The vast majority of the students at the school were Chinese. This was not an expat ‘ghetto’ as some sister schools were. The students were mostly fluent in English, Cantonese and some in Mandarin. I soon discovered how ‘linguistic intelligence’ offered them inroads into the complexities of challenging texts. Their ‘natural’ facility with language made Shakespeare, again, a joy to teach.

The International Baccalaureate allowed a freedom of text choice and approach which had been somewhat lost in the UK (and was to disappear entirely with the more recent nationalistic English curriculum, foregrounding British writers before all others). A rather random, ‘non-academic’ (really?) bunch of sixteen-year-olds could laugh uproariously at the gender antics of ‘Twelfth Night’. A whole cohort of seventeen-year-olds could spend a fruitful day enacting elements of ‘Othello’. Elsewhere, Film Studies students were honing their filming and editing skills as the subject grew within IB.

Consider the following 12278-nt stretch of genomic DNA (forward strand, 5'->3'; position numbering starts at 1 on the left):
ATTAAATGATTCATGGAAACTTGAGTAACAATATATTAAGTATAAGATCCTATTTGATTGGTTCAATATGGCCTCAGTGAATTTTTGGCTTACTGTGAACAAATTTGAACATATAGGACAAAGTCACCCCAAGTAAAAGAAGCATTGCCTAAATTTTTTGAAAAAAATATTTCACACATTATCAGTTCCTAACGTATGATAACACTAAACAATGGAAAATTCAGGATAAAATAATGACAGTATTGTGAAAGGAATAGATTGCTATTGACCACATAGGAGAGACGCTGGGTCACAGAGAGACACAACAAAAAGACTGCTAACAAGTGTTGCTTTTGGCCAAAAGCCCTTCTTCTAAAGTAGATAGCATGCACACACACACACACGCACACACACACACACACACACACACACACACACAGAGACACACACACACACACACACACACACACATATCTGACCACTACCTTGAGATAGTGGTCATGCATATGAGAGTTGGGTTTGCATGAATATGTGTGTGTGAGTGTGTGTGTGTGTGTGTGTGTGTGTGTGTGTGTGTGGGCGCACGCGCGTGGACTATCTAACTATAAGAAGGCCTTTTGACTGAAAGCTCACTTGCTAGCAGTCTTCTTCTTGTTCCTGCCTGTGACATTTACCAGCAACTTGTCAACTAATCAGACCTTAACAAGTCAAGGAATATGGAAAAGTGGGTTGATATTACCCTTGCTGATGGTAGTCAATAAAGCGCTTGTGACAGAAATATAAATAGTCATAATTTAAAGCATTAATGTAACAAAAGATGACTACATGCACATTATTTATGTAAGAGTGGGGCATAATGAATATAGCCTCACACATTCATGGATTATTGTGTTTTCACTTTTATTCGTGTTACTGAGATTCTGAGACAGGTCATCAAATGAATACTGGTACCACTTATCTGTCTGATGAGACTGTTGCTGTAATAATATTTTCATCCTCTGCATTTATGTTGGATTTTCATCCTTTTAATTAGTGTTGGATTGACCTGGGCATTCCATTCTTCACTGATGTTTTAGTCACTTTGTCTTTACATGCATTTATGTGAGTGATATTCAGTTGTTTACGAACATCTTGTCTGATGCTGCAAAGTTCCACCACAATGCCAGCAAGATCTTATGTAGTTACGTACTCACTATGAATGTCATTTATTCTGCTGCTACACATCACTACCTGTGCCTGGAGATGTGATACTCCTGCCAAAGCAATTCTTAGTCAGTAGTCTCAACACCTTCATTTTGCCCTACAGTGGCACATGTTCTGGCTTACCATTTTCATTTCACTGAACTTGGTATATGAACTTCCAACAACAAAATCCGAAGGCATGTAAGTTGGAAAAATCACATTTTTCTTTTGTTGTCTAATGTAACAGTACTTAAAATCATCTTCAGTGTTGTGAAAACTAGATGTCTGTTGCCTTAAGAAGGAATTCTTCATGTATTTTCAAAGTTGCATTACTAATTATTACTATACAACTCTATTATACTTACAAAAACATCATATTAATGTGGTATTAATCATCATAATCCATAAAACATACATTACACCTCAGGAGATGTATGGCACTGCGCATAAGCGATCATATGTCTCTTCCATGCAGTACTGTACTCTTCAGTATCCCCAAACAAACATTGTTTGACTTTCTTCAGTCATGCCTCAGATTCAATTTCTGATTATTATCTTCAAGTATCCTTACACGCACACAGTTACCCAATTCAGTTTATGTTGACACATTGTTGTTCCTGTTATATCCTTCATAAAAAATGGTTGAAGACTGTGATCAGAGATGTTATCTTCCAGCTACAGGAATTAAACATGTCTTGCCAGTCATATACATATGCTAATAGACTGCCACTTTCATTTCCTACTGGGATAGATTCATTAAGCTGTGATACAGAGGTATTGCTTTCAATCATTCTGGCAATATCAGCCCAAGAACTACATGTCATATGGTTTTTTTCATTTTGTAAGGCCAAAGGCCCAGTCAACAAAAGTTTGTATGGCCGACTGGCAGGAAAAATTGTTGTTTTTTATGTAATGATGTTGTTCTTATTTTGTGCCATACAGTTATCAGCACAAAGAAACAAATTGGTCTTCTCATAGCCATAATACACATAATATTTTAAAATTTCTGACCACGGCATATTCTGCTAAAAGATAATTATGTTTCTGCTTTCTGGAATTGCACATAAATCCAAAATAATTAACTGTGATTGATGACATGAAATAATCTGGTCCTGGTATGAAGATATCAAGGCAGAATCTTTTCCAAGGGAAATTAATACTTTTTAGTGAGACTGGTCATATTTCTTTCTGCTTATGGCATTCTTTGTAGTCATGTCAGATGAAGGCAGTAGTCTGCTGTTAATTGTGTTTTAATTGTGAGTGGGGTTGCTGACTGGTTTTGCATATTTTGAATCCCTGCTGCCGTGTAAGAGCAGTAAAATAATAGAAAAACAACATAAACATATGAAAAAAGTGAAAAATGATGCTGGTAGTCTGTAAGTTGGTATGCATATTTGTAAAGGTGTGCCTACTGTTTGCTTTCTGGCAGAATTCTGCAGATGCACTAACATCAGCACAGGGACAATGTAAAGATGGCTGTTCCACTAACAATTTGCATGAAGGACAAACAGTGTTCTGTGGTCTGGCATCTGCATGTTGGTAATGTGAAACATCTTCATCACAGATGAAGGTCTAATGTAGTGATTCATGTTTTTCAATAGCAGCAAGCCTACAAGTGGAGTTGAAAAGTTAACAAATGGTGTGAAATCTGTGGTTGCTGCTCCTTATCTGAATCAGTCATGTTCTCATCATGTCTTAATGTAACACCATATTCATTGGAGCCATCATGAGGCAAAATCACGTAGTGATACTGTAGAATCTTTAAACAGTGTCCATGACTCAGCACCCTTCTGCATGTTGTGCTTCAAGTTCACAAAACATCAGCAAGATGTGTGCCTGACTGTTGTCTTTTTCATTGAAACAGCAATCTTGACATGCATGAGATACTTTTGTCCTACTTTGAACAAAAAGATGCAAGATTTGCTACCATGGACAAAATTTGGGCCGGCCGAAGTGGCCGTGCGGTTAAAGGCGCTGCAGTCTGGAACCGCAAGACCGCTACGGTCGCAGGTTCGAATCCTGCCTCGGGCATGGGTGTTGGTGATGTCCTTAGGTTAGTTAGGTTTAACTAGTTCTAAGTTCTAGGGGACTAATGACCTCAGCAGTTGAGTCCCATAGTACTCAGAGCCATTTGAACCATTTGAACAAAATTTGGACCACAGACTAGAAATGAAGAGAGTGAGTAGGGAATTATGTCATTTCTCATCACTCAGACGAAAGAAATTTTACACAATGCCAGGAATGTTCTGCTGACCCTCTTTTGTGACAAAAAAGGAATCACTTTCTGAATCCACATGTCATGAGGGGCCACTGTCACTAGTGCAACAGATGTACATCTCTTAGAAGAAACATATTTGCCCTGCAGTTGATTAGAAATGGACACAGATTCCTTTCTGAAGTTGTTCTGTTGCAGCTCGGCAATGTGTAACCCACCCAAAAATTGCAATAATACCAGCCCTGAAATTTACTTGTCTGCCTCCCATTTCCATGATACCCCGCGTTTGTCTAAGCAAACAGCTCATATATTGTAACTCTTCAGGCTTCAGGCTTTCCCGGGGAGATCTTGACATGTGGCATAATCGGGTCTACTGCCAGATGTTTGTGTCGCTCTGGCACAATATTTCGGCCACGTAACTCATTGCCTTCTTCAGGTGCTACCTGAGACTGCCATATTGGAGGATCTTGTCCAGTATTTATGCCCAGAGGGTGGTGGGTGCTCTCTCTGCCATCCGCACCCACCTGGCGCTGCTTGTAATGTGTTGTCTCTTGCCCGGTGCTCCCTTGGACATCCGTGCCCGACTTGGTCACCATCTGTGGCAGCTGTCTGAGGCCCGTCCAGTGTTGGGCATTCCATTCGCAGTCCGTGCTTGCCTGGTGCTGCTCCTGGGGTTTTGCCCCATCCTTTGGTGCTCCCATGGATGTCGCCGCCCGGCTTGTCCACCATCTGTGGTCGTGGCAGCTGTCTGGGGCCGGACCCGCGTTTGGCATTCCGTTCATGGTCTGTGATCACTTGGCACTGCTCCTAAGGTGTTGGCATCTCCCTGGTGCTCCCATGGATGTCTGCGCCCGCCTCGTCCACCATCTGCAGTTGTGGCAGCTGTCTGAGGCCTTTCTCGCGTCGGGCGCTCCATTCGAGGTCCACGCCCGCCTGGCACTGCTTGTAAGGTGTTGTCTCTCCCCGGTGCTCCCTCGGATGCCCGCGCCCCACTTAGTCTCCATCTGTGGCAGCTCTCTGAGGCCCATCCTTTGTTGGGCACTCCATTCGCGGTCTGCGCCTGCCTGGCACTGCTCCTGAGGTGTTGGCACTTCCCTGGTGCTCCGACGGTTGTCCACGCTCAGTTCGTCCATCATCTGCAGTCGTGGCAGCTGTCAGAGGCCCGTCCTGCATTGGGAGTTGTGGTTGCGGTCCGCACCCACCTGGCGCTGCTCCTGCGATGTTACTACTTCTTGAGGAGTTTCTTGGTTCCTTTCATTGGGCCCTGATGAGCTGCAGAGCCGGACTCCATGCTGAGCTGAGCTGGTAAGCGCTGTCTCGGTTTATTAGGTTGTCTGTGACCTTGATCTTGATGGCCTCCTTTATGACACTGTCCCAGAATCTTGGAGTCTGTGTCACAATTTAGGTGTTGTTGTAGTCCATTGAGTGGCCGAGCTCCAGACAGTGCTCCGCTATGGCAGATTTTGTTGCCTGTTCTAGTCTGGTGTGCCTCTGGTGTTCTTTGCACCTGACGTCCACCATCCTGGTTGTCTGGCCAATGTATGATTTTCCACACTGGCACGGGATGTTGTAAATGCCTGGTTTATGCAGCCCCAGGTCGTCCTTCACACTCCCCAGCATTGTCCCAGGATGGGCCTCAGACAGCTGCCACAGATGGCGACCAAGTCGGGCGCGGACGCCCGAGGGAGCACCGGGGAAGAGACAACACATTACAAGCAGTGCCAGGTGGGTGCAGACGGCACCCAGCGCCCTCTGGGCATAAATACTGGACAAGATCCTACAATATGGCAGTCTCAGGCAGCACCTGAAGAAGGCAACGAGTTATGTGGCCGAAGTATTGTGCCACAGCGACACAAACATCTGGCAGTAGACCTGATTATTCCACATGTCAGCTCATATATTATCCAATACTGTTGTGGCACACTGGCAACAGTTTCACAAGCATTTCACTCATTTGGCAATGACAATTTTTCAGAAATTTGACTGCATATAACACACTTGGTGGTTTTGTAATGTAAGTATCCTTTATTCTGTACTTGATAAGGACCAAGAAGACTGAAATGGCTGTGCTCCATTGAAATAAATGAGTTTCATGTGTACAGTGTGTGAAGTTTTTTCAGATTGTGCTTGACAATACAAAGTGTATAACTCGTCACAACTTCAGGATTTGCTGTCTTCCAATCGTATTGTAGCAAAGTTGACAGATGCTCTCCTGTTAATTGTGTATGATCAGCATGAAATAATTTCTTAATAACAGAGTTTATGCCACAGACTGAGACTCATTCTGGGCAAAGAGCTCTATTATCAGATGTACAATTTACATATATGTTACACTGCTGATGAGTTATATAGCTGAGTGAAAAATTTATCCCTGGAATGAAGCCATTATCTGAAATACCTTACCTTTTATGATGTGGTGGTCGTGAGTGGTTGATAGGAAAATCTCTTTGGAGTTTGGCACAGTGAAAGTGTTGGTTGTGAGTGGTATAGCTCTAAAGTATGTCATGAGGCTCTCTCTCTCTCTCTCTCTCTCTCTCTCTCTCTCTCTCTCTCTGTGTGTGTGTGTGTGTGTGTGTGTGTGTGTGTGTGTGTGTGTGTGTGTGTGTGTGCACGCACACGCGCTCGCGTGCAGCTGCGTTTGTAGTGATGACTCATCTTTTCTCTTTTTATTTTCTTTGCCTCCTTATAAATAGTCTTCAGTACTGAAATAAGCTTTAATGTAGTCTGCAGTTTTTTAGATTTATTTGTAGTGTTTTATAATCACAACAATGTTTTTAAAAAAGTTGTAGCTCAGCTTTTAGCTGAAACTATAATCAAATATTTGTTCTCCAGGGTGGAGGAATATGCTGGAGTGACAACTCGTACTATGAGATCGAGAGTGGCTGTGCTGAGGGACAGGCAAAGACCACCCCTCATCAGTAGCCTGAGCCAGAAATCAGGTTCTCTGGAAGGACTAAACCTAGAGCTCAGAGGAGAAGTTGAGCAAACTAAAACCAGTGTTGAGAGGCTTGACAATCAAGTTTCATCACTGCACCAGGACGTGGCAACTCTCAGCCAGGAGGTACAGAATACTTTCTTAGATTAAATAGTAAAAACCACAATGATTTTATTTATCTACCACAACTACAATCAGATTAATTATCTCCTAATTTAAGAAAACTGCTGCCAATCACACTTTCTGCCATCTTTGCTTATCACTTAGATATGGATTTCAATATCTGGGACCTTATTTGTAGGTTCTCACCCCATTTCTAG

Four years later, another change of course. I was a NET in the neighbourhood state school and, again, at my prompting, Shakespeare was there as ‘enrichment’. A musical version of ‘Romeo and Juliet’ set in a Japanese prisoner-of-war camp. A ‘Midsummer Night’s Dream’ weaving a strange Chinese magic. ‘Macbeth’ in a modern Hong Kong (how prescient!). And again, the poetry and the drama found an accord in the minds and the mouths of these young students.

I had become aware that the texts these young Hong Kongers were expected to absorb as their English Studies were mostly relics of an old English curriculum stretching back fifty years. There was nothing they studied that spoke to them about their lives and their culture and their ethnicity. They didn’t see themselves in any of the stories they read. I called a group of students together and asked them, ‘What would be in stories about you?’ Falling in love. Bullying. Suicide. Loneliness. And, interestingly, brothers and sisters. By the end it was a substantial list.